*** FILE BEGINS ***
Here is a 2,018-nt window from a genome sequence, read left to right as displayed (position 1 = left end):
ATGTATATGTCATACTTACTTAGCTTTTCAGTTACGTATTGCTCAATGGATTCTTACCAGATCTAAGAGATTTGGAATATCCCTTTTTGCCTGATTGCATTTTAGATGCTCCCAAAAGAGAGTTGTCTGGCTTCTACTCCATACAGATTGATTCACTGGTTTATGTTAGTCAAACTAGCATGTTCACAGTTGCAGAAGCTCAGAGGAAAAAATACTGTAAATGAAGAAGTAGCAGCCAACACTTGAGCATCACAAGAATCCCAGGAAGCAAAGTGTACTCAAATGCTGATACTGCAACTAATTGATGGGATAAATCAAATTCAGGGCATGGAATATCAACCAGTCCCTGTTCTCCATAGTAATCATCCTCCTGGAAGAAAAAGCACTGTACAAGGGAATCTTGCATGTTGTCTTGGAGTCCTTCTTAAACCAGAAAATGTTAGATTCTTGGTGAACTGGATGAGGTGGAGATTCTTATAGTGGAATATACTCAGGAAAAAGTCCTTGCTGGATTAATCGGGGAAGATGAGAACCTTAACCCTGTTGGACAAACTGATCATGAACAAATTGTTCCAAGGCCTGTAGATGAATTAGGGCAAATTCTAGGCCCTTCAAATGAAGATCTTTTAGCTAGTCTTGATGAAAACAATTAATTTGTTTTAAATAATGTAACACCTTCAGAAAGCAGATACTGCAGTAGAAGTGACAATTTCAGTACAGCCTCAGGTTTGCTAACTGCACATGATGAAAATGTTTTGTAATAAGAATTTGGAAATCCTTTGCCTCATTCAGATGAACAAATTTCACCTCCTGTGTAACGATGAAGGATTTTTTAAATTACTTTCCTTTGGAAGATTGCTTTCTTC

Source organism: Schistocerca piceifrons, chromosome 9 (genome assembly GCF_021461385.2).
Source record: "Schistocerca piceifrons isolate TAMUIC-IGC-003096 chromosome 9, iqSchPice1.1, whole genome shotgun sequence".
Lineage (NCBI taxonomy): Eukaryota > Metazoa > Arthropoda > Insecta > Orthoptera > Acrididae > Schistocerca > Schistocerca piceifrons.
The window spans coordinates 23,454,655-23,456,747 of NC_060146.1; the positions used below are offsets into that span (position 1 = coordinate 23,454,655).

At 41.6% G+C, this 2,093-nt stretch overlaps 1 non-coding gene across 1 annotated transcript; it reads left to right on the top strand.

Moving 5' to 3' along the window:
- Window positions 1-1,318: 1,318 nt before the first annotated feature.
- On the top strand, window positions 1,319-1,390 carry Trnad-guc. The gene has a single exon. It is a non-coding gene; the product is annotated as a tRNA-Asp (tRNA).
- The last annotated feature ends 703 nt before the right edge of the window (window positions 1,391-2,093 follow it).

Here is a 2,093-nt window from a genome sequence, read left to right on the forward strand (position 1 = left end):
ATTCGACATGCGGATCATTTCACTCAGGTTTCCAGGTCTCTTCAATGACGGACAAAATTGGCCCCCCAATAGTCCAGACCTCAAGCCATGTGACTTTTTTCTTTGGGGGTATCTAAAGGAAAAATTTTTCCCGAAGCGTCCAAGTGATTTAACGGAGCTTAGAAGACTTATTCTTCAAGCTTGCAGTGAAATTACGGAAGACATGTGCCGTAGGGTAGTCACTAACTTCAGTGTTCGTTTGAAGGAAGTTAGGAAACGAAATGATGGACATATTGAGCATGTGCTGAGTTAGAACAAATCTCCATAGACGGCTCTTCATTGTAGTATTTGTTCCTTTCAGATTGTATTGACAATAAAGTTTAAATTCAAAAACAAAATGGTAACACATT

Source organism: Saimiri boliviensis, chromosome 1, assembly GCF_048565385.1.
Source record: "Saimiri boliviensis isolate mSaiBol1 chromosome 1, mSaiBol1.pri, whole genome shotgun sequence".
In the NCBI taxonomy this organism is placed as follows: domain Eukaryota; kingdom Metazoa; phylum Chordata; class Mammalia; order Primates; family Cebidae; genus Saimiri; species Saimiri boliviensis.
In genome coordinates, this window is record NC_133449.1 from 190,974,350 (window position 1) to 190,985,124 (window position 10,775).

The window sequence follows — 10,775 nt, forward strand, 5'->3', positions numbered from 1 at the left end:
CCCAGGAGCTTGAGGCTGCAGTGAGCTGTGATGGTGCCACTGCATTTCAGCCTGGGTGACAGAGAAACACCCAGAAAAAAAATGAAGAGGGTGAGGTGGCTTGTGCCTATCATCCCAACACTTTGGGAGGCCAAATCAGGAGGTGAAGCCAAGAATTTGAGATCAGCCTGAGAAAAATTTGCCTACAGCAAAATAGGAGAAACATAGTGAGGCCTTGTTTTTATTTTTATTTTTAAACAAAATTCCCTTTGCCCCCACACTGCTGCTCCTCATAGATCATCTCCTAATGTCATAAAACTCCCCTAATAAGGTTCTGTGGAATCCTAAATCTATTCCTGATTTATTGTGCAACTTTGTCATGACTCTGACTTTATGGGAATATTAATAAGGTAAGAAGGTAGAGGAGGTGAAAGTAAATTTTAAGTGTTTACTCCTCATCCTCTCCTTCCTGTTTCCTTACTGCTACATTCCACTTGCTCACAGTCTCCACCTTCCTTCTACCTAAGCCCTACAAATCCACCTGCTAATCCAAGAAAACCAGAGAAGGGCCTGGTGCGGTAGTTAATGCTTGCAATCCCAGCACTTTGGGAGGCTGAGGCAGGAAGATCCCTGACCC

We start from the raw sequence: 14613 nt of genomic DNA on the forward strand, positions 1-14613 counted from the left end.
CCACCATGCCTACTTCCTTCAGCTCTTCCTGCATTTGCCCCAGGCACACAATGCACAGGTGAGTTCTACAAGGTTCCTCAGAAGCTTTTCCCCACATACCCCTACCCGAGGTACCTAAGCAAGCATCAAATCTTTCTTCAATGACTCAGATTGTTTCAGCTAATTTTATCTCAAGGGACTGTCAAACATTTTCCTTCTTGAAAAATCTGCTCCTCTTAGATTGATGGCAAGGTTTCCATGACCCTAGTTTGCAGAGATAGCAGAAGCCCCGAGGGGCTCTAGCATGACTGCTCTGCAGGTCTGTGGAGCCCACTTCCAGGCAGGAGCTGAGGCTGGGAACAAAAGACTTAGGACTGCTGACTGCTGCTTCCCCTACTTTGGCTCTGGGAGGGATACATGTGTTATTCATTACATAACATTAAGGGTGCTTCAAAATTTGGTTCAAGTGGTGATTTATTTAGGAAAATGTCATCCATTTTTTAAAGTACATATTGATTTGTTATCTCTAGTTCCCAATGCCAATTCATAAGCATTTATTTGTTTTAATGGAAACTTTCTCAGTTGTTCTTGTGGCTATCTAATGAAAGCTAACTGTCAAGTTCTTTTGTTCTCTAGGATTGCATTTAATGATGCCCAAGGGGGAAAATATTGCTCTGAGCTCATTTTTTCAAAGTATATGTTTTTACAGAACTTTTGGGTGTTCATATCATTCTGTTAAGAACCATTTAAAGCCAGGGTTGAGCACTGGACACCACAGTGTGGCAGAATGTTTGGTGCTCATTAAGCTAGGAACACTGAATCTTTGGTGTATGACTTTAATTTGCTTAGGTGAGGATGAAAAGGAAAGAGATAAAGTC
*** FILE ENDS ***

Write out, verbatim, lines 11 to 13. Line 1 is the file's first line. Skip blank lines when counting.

- The last annotated feature ends 703 nt before the right edge of the window (window positions 1,391-2,093 follow it).

Here is a 2,093-nt window from a genome sequence, read left to right on the forward strand (position 1 = left end):
ATTCGACATGCGGATCATTTCACTCAGGTTTCCAGGTCTCTTCAATGACGGACAAAATTGGCCCCCCAATAGTCCAGACCTCAAGCCATGTGACTTTTTTCTTTGGGGGTATCTAAAGGAAAAATTTTTCCCGAAGCGTCCAAGTGATTTAACGGAGCTTAGAAGACTTATTCTTCAAGCTTGCAGTGAAATTACGGAAGACATGTGCCGTAGGGTAGTCACTAACTTCAGTGTTCGTTTGAAGGAAGTTAGGAAACGAAATGATGGACATATTGAGCATGTGCTGAGTTAGAACAAATCTCCATAGACGGCTCTTCATTGTAGTATTTGTTCCTTTCAGATTGTATTGACAATAAAGTTTAAATTCAAAAACAAAATGGTAACACATT